Five of the Louisville police officers involved in the controversial raid that left Breonna Taylor dead also participated in a botched raid in 2018 that left a family ‘traumatized,’ it has been revealed.
Mario Daugherty, his girlfriend Ashlea Burr, and their two children, then ages 13 and 14, were at home when cops burst through their door and fired flash bangs on a search warrant, according to Vice News.
According to the search warrant, officers had received a complaint that marijuana was being grown and sold out of Daugherty’s house.
The raid recovered only a small amount of marijuana, however, and no evidence of intent to sell. According to Daughtery’s attorney, the individuals named in the search warrant were previous residents who lived there before him. Daugherty was never charged.
Mario Daugherty, his girlfriend Ashlea Burr (with him above), and their two children, then ages 13 and 14, were at home when cops burst through their door and fired flash bangs
According to the search warrant, officers had received a complaint that marijuana was being grown and sold out of Daugherty’s house – but no charges were ever brought
At least five of the officers involved in the raid would go on to take part in Breonna Taylor’s case, according to Vice.
Officers Brett Hankison, Myles Cosgrove, Mike Campbell, Mike Nobles were present for the execution of the raid on Taylor’s home, and Joshua Jaynes requested the search warrant.
Hankison has since been fired. His termination letter says he ‘displayed an extreme indifference to human life’ during the raid on Taylor’s home.
Daugherty sued the city in October 2019, calling attention to ‘no-knock’ police raid tactics.
Although the warrant used to search his home was not a no-knock, bodycam video of the raid shows that police burst through the front door with a battering ram as they simultaneously shouted ‘Police! Search warrant!’
‘It was just so loud and it just caught everybody off guard nobody knew what was really going on,’ Daugherty told WHAS-TV in June. ‘I thought I was actually ready to be killed that day.’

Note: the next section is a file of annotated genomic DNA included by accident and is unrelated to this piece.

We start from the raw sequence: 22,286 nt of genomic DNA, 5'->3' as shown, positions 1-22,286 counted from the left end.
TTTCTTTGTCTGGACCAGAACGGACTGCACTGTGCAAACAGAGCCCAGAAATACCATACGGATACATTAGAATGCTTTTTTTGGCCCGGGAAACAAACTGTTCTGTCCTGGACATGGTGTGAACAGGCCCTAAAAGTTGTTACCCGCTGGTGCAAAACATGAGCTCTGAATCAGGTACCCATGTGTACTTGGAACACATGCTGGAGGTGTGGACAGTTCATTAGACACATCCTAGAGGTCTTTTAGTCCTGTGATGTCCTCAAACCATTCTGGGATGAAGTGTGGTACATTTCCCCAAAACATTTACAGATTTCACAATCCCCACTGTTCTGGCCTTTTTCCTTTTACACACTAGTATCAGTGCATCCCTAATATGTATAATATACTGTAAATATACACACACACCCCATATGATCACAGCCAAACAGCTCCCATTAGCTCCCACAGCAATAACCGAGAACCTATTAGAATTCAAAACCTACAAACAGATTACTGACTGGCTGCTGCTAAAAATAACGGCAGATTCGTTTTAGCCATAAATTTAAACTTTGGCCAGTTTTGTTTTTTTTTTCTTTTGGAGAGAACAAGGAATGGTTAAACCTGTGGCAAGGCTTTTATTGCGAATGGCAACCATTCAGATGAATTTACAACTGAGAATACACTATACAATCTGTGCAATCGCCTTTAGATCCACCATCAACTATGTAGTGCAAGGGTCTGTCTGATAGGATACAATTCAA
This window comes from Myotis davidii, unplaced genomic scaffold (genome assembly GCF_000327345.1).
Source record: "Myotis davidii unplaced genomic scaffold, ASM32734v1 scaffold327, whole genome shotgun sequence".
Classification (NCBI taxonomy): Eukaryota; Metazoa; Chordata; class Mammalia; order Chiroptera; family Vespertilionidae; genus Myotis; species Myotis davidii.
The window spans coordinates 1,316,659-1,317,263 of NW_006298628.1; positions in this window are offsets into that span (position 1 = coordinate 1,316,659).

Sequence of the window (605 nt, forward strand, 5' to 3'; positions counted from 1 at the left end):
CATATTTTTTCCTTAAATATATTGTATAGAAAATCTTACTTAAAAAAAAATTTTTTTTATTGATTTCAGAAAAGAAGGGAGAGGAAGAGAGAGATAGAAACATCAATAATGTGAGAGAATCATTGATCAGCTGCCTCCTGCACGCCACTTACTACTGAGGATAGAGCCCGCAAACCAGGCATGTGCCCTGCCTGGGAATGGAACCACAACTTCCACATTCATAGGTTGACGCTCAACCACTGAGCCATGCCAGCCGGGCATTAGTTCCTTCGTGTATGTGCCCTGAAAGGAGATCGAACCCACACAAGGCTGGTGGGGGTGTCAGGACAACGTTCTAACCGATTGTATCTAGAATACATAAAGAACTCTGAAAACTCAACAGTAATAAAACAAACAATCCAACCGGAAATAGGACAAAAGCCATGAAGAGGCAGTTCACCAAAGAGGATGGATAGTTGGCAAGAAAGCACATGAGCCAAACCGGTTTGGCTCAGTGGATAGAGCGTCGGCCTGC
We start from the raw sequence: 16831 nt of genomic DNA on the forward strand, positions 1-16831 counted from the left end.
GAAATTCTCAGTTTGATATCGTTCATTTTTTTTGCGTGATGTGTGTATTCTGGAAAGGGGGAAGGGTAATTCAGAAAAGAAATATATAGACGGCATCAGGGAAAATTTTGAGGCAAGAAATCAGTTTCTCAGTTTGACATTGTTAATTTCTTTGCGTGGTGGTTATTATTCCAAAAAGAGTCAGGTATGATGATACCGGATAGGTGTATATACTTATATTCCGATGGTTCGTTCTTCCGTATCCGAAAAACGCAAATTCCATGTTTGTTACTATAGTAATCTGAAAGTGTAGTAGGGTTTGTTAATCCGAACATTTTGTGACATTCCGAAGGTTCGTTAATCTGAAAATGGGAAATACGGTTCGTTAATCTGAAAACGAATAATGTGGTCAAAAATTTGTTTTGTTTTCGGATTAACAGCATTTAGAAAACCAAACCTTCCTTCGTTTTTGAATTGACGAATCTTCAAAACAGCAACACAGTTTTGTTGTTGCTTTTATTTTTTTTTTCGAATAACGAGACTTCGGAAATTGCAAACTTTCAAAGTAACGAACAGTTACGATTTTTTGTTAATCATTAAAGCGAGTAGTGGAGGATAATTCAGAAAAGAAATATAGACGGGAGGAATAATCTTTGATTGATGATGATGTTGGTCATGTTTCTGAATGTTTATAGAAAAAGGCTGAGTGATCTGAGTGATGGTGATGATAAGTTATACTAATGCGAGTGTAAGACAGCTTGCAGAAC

Although the warrant used to search his home was not a no-knock, bodycam video of the raid shows that police burst through the front door with a battering ram
Bodycam footage shows the raid on the family’s home in October 2018
The family says they were left ‘traumatized’ by the raid and later sued the city
‘It was just so loud and it just caught everybody off guard nobody knew what was really going on,’ said Daugherty, seen above with Burr
‘By the time I came through, [Daugherty] was on the floor and I had some kids screaming on the steps and it was just chaos,’ Burr said.
One of Daugherty’s daughters, who was 14 at the time, ran out the back of the house thinking they were being robbed as SWAT members broke through the door.
Officers found her in the alley behind her house, in the rain, and yelling at her with guns drawn to get on the ground.
Now, Daugherty says he wishes the city had taken his lawsuit seriously and reformed police raid practices before Taylor’s death.
Taylor, a paramedic, was shot eight times after officers used a battering ram to knock down her door while serving a search warrant and returned fire into the apartment after midnight on March 13.
One officer was shot by Taylor’s boyfriend, Kenneth Walker, who said he thought an intruder was breaking into the home.
The target of the warrant was an alleged drug dealer named Jamarcus Glover, who was arrested on trafficking charges the same night 10 miles away on a separate warrant. Taylor had a previous relationship with Glover.
Sgt. Johnathan Mattingly, who was shot in the leg by Walker, spoke to Louisville Police internal investigators about two weeks after the raid, and said that police expected Taylor to be alone in the house because Glover was known to be elsewhere.
Taylor (above), an EMT in Louisville, died as police returned fire at her boyfriend while executing a search warrant in a drug investigation of her ex-boyfriend Jamarcus Glover
Mattingly said ahead of the raid officers were told Taylor’s ground floor apartment was a ‘soft target’ and Taylor ‘should be there alone, because they knew where their target was and I guess they thought that he was her only boyfriend or only acquaintance.’
Mattingly told investigators in the interview recording that officers briefed on the raid were told Glover had packages sent to her apartment in her name.
Taylor ‘possibly held dope for him, received the packages and held his money,’ Mattingly said he was told of Taylor’s involvement. No drugs were found at Taylor’s home.
Taylor’s death, along with the in-custody death of George Floyd in Minnesota, set off months of protests, as well as a call for the officers who shot Taylor to be criminally charged.
Kentucky Attorney General Daniel Cameron is currently leading an investigation into Taylor’s death.
Cameron revealed earlier this month that he´s waiting for information on ballistics tests being conducted by the FBI.